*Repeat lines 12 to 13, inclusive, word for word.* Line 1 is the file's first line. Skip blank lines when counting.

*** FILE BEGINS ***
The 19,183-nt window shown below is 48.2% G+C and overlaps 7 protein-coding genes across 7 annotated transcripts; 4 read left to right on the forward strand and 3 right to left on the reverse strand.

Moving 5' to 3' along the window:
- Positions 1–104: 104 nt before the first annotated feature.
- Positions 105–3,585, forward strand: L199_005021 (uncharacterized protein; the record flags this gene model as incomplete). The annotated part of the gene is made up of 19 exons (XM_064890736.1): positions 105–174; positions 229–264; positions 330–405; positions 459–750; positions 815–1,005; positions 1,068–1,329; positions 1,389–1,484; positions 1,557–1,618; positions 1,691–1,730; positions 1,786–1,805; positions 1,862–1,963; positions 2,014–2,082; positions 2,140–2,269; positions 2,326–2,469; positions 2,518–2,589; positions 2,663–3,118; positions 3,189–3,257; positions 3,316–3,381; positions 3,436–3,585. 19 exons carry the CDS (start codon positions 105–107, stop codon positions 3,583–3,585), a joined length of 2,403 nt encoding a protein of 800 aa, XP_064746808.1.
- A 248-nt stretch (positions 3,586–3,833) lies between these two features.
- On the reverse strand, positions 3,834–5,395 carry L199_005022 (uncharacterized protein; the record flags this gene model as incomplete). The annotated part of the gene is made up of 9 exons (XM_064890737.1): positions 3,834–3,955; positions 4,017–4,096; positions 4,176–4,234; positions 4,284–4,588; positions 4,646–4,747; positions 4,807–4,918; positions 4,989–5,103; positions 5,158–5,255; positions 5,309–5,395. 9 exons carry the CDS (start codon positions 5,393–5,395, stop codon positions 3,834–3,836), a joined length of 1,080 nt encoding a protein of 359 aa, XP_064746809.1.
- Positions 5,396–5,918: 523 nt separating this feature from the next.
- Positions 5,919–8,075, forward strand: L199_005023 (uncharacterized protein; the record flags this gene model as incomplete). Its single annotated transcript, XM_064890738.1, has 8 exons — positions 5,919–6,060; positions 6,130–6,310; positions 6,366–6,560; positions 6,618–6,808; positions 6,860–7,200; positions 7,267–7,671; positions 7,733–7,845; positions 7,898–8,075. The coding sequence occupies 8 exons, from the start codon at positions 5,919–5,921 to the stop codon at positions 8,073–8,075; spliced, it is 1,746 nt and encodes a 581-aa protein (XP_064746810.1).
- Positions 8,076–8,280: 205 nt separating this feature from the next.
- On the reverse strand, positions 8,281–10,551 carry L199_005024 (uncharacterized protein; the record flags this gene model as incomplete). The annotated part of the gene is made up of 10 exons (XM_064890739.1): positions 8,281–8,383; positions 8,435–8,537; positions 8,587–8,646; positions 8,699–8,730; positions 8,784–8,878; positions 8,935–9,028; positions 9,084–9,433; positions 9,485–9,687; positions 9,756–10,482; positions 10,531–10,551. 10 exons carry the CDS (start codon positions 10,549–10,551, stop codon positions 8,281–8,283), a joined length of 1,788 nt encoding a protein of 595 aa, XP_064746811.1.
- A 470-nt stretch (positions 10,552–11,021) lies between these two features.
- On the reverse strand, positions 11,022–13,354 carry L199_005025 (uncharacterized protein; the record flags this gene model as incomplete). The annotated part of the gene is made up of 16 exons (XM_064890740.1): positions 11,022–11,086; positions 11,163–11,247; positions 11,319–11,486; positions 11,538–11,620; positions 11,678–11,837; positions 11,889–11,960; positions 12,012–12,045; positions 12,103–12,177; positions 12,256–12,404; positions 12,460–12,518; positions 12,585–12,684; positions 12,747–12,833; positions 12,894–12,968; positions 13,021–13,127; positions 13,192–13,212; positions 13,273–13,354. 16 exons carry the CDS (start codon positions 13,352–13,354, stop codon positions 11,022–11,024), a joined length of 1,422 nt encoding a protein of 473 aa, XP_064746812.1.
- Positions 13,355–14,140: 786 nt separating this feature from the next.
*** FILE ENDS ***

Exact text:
- On the reverse strand, positions 11,022–13,354 carry L199_005025 (uncharacterized protein; the record flags this gene model as incomplete). The annotated part of the gene is made up of 16 exons (XM_064890740.1): positions 11,022–11,086; positions 11,163–11,247; positions 11,319–11,486; positions 11,538–11,620; positions 11,678–11,837; positions 11,889–11,960; positions 12,012–12,045; positions 12,103–12,177; positions 12,256–12,404; positions 12,460–12,518; positions 12,585–12,684; positions 12,747–12,833; positions 12,894–12,968; positions 13,021–13,127; positions 13,192–13,212; positions 13,273–13,354. 16 exons carry the CDS (start codon positions 13,352–13,354, stop codon positions 11,022–11,024), a joined length of 1,422 nt encoding a protein of 473 aa, XP_064746812.1.
- Positions 13,355–14,140: 786 nt separating this feature from the next.